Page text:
Nationwide access to an internet-based contingency management intervention to promote smoking cessation: a randomized controlled trial

Jesse Dallery, Bethany R. Raiff, Sunny Jung Kim, Lisa A. Marsch, Maxine Stitzer, Michael J. Grabinski

Research output: Contribution to journalArticlepeer-review

Abstract

Background and aims: Contingency management (CM) is one of the most effective behavioral interventions to promote drug abstinence, but availability of this treatment is limited. We evaluated the efficacy and acceptability of internet-based CM relative to an internet-based monitoring and goal-setting control group in a nationwide sample of cigarette smokers. Design: Randomized controlled trial with 3- and 6-month follow-ups. Setting: United States. Participants: Smokers (n = 94) from 26 states were enrolled (mean age 36, 56% female). Intervention and comparator: Participants were randomized to earn financial incentives (up to $480 over 7 weeks) based on video-verified abstinence using breath carbon monoxide (CO) output (n = 48; abstinent contingent group, AC), or based on submitting CO samples (n = 46, submission contingent, SC). Both groups also received the same CO-based goals. A $50 deposit was required in both groups that could be recouped from initial earnings. Measures: The primary outcome was point prevalence at week 4. Secondary outcomes were point prevalence at the 3- and 6-month follow-ups, percentages of negative CO samples, adherence to the CO sampling protocol, and treatment acceptability ratings on a 0–100-mm visual analog scale. Findings: Abstinence rates differed at 4 weeks between the AC (39.6%) and SC (13.0%) groups [odds ratio (OR) = 4.4, 95% confidence interval (CI) = 1.6–12.3], but not at the 3- (29.2% AC and 19.6% SC, OR = 1.7, 95% CI = 0.6–4.4) or 6- (22.9% AC and 13.0% SC, OR = 2.0, 95% CI = 0.7–5.9) month follow-ups. During the two main treatment phases, there were significant differences in negative COs (53.9% AC and 24.8% SC, OR = 3.5, 95% CI = 3.1–4.0; 43.4% AC and 24.6% SC, OR = 2.3, 95% CI = 1.6–3.4). Adherence to the CO submission protocol was equivalent (78% AC and 85% SC, difference = 7.0%, 95% CI = −10.3 to 23.8 %, F < 1, P = 0.39). The lowest acceptability ratings were for the items assessing the deposit, whereas the highest ratings concerned the ease of the intervention, the graph of CO results, and earning money. Conclusions: A contingency management/financial incentive program delivered via the internet improved short-term abstinence rates compared with an internet program without the incentives.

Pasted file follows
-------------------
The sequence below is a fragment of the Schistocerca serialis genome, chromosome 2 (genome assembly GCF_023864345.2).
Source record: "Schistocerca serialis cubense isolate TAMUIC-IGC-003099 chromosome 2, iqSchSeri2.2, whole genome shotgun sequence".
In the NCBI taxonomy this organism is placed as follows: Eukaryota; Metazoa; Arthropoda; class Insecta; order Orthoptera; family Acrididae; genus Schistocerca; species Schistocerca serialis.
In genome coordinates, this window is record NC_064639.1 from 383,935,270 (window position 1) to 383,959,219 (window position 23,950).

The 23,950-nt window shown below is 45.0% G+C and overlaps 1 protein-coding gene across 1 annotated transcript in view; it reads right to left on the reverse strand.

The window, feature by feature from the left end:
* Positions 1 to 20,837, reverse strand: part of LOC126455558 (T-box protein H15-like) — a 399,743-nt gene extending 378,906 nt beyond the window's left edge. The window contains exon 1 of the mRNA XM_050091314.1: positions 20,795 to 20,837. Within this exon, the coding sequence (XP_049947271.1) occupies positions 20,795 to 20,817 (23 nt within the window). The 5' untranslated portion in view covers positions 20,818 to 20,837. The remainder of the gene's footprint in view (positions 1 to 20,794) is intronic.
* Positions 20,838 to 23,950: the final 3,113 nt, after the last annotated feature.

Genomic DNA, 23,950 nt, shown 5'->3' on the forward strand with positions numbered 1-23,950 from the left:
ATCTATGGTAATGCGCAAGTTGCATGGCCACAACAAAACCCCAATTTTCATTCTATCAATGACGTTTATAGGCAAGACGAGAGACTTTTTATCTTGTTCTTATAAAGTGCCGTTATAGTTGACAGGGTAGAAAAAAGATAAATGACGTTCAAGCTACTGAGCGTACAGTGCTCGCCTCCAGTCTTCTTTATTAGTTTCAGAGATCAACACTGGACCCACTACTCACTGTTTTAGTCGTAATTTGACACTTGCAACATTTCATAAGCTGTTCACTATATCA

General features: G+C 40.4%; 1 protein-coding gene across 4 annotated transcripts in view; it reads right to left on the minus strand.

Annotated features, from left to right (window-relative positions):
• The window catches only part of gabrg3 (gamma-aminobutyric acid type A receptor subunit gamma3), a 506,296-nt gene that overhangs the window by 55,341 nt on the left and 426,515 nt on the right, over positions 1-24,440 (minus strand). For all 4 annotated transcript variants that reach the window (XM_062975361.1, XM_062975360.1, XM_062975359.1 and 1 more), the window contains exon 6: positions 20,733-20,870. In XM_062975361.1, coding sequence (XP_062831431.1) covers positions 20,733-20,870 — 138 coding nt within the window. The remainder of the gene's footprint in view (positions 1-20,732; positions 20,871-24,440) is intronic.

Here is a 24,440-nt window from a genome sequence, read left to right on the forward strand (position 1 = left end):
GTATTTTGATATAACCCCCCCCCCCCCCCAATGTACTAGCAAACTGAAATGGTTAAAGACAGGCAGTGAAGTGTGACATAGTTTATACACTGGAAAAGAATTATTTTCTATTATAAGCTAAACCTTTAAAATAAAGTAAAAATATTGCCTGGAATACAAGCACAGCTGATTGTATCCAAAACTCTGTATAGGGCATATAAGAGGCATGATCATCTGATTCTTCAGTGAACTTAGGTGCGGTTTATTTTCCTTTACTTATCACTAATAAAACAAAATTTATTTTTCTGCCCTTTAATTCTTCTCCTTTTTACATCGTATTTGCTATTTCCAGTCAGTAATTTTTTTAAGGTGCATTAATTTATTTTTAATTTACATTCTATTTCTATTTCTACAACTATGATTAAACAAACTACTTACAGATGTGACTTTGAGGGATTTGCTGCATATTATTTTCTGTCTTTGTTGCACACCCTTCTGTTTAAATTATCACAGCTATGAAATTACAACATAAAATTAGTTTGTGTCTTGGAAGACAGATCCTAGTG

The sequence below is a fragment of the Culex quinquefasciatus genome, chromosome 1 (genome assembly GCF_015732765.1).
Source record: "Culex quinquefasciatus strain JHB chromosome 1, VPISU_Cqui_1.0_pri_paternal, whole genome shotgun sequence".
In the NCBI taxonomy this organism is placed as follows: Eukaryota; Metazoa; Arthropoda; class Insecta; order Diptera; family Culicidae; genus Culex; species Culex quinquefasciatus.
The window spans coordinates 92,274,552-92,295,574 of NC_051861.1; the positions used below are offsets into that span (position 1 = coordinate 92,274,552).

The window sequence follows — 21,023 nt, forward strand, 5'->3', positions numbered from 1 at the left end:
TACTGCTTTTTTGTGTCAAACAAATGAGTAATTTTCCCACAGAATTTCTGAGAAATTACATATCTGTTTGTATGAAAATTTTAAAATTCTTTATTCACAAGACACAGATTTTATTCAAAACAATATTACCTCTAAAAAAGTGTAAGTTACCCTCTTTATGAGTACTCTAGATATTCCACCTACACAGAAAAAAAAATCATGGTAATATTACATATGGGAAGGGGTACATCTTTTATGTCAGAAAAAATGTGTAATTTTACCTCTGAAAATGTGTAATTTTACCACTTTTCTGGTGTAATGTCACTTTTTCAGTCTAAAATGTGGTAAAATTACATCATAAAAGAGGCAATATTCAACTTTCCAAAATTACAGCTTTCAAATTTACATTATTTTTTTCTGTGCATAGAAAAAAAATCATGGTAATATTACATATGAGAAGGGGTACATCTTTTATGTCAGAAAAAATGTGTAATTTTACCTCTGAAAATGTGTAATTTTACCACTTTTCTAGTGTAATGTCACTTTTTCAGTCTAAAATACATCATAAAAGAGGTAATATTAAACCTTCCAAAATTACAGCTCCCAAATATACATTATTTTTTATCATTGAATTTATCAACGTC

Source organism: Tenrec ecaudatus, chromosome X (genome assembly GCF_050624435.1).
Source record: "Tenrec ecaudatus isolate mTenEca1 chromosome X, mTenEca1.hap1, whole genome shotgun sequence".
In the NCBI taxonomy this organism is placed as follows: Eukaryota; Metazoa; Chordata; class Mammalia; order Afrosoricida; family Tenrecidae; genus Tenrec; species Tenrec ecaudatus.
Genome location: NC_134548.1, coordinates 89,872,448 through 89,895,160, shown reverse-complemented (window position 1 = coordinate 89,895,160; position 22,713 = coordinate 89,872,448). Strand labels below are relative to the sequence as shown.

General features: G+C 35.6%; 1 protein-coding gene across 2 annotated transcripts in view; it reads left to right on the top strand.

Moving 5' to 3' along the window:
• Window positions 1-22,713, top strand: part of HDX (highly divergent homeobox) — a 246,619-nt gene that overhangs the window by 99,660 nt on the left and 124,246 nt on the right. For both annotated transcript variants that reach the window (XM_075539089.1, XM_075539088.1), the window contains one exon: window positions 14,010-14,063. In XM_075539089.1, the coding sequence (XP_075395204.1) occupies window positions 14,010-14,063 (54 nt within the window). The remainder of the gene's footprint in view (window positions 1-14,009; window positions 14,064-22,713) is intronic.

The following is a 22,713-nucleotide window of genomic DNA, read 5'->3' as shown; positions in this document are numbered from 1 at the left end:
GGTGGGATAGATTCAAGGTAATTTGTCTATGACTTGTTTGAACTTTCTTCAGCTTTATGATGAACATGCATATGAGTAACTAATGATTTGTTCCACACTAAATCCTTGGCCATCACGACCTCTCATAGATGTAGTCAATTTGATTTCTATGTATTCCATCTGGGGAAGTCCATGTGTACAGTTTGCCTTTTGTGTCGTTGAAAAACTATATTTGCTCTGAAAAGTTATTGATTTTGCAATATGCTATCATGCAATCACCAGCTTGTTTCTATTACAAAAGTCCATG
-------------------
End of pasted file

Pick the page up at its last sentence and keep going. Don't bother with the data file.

Original languageEnglish (US)
Pages (from-to)875-883
Number of pages9
JournalAddiction
Volume112
Issue number5
DOIs
StatePublished - May 1 2017

Keywords

  • Cigarette smoking
  • contingency management
  • deposit contract
  • financial incentives
  • technology
  • treatment

ASJC Scopus subject areas

  • Medicine (miscellaneous)
  • Psychiatry and Mental health

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